* Winter storm watch Monday evening into Tuesday afternoon *
TODAY’S DAILY DIGIT
A somewhat subjective rating of the day’s weather, on a scale of 0 to 10.
3/10: The only good thing about all this cold is that it sets the stage for possible accumulating snow!
Today: Partly to mostly sunny and cold. Highs: Low-to-mid 40s.
Tonight: Mostly clear and chilly. Lows: Near 20 to mid-20s.
Tomorrow: Increasing clouds, snow likely by evening. Highs: Low-to-mid 40s.
View the current weather conditions at The Washington Post headquarters.
FORECAST IN DETAIL
We’ll get to the snow soon enough. First, though, we get another bright but cold day to close out the weekend. Our late-season snow threat (a Hail Mary for snow lovers) looks to arrive tomorrow evening with heavy snow possible during the night before tapering early Tuesday. But models still disagree on who sees how much snow and whether rain or sleet mix in for some.
Today (Sunday): We’re still on the cold side, with morning temperatures rising through the 20s, only reaching the low-to-mid 40s for afternoon highs. Partly to mostly sunny skies add a bit of warmth to your skin. And winds are lighter today, around 10 mph from the northwest, with gusts generally less than 20 mph. Areas north of town may see a stray midday flurry or two as a weak disturbance zips by. Confidence: High
Tonight: Evening temperatures are quick to drop off owing to mostly clear skies and calming winds. Lows range from near 20 in the coldest suburbs to the mid-20s downtown, with increasing clouds possible toward morning. Confidence: High
Tomorrow (Monday): Skies may start partly sunny but should turn mostly cloudy as we head into the afternoon. Temperatures head for highs in the low-to-mid 40s again as light winds come from the southeast ahead of our developing storm. We’re not expecting any snow or rain to arrive until after 6 p.m. or so. We encourage you to stay tuned to the forecast during the day tomorrow, when we should have a better idea whether snow might arrive early enough to disrupt the latter part of the commute home. Confidence: Medium-High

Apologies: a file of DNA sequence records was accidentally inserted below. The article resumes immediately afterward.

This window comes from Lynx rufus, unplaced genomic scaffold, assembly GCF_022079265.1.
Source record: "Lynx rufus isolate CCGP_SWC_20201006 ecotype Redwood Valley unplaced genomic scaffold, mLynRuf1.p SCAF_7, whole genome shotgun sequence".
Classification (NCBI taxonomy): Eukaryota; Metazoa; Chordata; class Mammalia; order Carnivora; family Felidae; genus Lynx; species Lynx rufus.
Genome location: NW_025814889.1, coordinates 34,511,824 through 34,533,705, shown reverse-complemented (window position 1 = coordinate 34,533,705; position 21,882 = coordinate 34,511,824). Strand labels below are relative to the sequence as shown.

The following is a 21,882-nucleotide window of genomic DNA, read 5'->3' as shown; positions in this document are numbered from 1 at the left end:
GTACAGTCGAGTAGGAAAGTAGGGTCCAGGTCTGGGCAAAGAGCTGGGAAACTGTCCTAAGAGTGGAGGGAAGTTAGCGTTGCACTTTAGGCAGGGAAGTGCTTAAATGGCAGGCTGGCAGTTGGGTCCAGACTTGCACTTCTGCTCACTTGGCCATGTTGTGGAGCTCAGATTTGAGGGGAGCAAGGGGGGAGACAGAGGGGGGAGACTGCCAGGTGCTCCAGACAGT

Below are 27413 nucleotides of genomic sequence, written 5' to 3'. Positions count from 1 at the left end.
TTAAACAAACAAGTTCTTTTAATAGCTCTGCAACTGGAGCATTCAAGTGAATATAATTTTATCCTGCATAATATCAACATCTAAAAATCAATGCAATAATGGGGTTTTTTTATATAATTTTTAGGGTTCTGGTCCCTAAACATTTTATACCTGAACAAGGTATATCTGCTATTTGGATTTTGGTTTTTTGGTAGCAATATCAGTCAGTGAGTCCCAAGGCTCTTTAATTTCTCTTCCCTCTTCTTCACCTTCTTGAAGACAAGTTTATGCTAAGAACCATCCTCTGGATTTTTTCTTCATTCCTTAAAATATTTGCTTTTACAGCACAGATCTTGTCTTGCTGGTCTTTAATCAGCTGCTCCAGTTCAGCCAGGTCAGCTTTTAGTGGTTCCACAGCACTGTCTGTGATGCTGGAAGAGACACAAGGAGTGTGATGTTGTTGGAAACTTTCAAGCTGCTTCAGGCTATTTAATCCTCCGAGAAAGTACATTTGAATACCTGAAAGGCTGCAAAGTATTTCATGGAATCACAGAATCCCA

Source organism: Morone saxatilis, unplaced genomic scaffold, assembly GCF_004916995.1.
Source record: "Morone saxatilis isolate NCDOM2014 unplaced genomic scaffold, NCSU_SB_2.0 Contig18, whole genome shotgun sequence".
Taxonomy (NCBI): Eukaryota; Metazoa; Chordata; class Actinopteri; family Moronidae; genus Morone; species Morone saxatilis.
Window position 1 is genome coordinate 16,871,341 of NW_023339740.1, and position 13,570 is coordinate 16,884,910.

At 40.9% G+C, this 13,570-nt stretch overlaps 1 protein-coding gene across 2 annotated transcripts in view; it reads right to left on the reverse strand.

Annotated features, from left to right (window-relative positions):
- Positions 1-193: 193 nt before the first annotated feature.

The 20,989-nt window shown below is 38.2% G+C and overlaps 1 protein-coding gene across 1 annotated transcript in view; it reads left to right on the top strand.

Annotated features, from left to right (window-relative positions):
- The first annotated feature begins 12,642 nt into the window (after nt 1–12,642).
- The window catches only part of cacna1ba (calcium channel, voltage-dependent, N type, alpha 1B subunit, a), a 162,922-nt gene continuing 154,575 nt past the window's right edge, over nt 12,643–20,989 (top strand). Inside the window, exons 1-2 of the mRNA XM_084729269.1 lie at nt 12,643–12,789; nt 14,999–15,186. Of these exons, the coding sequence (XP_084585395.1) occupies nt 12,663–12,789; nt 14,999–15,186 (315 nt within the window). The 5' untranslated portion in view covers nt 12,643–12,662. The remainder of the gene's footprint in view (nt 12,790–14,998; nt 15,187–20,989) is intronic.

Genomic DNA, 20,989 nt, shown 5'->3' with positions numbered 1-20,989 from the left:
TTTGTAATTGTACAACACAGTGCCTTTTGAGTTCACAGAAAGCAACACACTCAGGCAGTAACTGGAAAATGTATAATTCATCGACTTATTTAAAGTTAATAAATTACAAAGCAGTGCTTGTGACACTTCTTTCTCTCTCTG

Tomorrow night into Tuesday morning: Snow, or a mix of rain and snow, is likely to move in sometime around 6-9 p.m. from south to north. Accumulating snow is a good bet as the intensity of precipitation increases late evening into the overnight, and lows dip to the upper 20s to low 30s as winds become gusty from the northeast, before the snow tapers early to midmorning on Tuesday. But how much snow is a hard question, and amounts could vary greatly depending on the exact track of the storm and where the rain-snow line sets up. Some sleet is possible as well. Confidence: Low-Medium
Areas north and west of D.C. have the best chance of seeing the most snow. Areas from downtown D.C. to the south and east could also see substantial snow, but they also have the best chance of seeing snow totals reduced by warmer temperatures or the mixing in of rain or sleet.
Below is our first-call snow map. It is truly a first call and could change as more model information comes in today. We’ll have a full update on the storm before noon.
A LOOK AHEAD
As the storm moves away, lingering snow showers or flurries are possible later Tuesday morning into the afternoon. Highs should rise above freezing into the mid-30s to low 40s with lighter winds. But a hard refreeze is expected Tuesday night as lows drop into the 20s, with winds picking up again from the northwest and a few flurries possible from time to time. Confidence: Medium
Wednesday features a bit of energy looping around overhead, and that should keep our skies at least partly cloudy. In addition, a few flurries or even a brief, bona fide snow shower is possible throughout the day. Other than that, it’s a windy and very chilly one, with highs only in the 30s, perhaps not getting out of the low-to-mid 30s. Confidence: Medium
SNOW POTENTIAL INDEX
A daily assessment of the potential for at least 1 inch of snow in the next week, on a 0-10 scale.
9/10 (↑): At least an inch is looking like a pretty good bet, with much more possible but not certain.
Dan Stillman contributed to this post.